Adding SSL/HTTPS support to Apache.
You may have noticed (or not) that this blog has recently acquired a little padlock icon to indicate that it is “secure”. You can now access the blog using “https://”; in fact, using “http://” (without the ‘s’) just redirects to the secure page anyway.
This change has been on the task list for a very long time, but it finally became really important when, last July, Google changed Chrome to display “Not secure” next to any web site that did not have a certificate. Given that Chrome now represents about 60% of browser usage across all platforms, that is not an audience we would ignore.
Fortunately, at the moment, the little indicator in Chrome, and other small reminders in various browsers, are not too damaging, but this is likely just the beginning of more and more dire warnings. Realistically, there is essentially nothing passed from this blog outside of Digital Gamecraft itself that needs to be encrypted, per se, but readers do not necessarily know that, and they should not be asked to know that, either.
From a marketing standpoint, anything that causes a “customer” (in this case, reader) to have to make a decision (e.g., “Is this site safe?“) reduces the likelihood that individual will continue, which means that it reduces the audience. Not desirable.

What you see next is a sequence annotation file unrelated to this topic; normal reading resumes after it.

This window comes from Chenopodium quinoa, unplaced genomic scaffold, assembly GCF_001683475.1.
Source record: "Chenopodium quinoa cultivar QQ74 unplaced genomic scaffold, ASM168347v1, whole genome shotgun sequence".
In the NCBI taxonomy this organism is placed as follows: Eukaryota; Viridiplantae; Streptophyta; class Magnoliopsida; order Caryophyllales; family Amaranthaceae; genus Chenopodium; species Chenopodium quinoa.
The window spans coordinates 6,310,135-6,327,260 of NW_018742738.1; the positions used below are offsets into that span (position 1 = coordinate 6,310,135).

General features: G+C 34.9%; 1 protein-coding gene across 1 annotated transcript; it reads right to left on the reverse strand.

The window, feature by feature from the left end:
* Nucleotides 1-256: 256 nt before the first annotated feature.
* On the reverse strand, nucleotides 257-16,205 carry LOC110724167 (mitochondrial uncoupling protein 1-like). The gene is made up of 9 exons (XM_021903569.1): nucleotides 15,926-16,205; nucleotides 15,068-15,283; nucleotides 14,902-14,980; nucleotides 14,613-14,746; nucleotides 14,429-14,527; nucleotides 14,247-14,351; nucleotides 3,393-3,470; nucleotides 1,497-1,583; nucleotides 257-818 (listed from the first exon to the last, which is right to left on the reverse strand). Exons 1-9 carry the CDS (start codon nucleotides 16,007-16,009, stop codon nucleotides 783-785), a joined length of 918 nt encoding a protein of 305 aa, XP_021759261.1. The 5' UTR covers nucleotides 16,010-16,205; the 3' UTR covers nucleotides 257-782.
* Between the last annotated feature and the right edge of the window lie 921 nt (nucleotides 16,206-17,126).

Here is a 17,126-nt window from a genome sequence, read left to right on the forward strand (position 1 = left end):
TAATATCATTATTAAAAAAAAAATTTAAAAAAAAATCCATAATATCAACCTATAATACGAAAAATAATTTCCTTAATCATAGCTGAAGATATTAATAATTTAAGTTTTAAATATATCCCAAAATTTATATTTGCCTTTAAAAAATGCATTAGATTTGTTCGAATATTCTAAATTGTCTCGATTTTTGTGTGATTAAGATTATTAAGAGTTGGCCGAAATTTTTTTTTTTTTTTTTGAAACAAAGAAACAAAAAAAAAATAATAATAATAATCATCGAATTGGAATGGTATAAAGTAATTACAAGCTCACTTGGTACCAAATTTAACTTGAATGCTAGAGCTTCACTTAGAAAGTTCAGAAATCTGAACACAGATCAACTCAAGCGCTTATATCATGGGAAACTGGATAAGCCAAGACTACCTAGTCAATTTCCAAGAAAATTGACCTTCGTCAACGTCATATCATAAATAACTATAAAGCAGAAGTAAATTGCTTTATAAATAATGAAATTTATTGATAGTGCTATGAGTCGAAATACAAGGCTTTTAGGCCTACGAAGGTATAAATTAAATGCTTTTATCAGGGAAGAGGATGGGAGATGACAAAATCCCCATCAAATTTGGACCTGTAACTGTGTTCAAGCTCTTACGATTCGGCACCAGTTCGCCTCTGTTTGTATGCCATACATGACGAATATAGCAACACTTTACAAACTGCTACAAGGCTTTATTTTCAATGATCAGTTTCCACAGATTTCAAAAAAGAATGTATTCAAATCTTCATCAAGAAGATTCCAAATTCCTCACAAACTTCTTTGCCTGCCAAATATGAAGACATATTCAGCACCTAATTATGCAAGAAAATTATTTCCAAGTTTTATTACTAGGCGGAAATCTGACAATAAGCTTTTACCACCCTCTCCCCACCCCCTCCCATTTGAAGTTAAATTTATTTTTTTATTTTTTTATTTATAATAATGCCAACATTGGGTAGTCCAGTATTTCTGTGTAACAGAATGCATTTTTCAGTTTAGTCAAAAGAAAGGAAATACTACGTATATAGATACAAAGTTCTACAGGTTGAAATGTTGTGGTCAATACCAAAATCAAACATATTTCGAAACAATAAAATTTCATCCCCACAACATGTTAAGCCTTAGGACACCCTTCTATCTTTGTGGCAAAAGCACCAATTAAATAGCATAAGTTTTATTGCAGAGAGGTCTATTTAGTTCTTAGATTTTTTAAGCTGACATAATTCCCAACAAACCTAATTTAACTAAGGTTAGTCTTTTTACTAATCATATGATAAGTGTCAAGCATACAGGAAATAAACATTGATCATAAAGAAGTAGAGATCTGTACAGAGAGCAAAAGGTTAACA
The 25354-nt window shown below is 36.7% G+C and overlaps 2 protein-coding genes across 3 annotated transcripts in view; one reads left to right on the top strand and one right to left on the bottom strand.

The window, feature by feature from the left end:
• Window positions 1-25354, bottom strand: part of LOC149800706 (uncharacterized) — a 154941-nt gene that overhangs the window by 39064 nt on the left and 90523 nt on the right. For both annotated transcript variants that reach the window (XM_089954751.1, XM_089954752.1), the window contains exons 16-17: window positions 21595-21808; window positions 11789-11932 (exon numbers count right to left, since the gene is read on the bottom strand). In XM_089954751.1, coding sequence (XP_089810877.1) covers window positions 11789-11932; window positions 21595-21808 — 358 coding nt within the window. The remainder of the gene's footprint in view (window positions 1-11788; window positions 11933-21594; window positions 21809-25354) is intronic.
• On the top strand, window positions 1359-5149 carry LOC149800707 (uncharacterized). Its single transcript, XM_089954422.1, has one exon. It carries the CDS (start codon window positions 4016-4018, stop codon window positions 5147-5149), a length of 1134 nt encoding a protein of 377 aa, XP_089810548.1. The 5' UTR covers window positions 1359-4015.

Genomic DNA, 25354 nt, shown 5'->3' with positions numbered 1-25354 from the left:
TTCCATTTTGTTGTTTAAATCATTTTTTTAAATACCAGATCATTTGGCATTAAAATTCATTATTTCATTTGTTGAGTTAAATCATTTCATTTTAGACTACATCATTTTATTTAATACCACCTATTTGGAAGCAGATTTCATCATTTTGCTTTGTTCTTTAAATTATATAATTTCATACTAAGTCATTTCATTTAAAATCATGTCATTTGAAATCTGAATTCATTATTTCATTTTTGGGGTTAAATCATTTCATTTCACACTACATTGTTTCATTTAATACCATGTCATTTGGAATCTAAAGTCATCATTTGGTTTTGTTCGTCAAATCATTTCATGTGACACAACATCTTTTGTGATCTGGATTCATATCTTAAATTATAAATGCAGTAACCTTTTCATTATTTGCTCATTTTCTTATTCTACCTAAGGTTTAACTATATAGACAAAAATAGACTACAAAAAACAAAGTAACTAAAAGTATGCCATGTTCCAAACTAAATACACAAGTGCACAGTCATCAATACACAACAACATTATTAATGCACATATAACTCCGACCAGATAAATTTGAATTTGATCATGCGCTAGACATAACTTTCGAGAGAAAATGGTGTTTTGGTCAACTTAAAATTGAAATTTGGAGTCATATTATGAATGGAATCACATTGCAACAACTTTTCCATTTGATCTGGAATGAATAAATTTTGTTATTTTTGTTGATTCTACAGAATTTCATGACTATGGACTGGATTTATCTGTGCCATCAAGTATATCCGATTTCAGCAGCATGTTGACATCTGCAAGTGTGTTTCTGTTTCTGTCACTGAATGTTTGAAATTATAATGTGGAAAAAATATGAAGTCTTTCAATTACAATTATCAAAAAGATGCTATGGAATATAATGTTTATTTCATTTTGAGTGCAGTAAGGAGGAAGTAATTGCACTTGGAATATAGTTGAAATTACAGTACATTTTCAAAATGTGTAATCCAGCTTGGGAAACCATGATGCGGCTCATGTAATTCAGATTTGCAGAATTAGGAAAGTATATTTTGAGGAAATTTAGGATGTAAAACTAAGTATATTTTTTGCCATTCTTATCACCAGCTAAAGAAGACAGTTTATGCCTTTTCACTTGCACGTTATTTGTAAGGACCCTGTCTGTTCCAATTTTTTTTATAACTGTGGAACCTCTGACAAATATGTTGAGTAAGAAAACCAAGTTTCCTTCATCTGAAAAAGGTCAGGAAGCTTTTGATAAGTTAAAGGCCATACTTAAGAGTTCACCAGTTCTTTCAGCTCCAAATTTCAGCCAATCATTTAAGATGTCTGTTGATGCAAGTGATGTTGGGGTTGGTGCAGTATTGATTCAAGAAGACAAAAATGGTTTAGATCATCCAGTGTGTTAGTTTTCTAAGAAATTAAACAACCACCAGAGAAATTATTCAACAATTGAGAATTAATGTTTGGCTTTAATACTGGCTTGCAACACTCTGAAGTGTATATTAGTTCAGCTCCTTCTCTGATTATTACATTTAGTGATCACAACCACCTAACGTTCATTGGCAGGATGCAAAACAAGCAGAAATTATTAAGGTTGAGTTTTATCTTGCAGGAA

In the past (i.e., when this task was first added to the web improvements list), adding support for secure, encrypted communication via SSL/TLS/HTTPS was a complicated and confusing process. Frankly, this is why it never quite bubbled up to the top of the list and, thus, never got implemented until recently.
Without getting too technical (because I could not, even if I wanted to), SSL stands for Secure Socket Layer, which is a protocol for encrypting communications, and TLS stands for Transport Layer Security, which is a newer version of the same thing. TLS actually supersedes SSL, but the latter is still used generally to represent both SSL and TLS. HTTPS is the protocol used to do the actual communication.
The idea is that everything transmitted over the internet (such as this blog post), if not encrypted (i.e., using HTTP), is readable at every server and router along the way. Encrypting the data makes this (nearly) impossible, so TLS (or SSL) is used, and HTTPS tells the receiving computer that the message needs to be decrypted. The process of encrypting and decrypting data relies on certificates that need to be obtained from a certificate authority (CA), which is where things were most complicated.
In the “old days” (just a few years ago), you would have to contact a CA to get a certificate, and this process often required providing lots of information to prove who you were before (always) paying an annual fee for a certificate. There are different types of certificates with various levels of verification and you can still spend upwards of $500/year on a certificate, or even $150/year or so for certificates no better than certificates you can get for free.
You read me correctly: FREE. Over the past few years, the cost of low-end certificates (enough to be considered “secure”) has dropped to the point of now being free and automated. In particular, Let’s Encrypt is a certificate authority “run for the public’s benefit” that provides free certificates.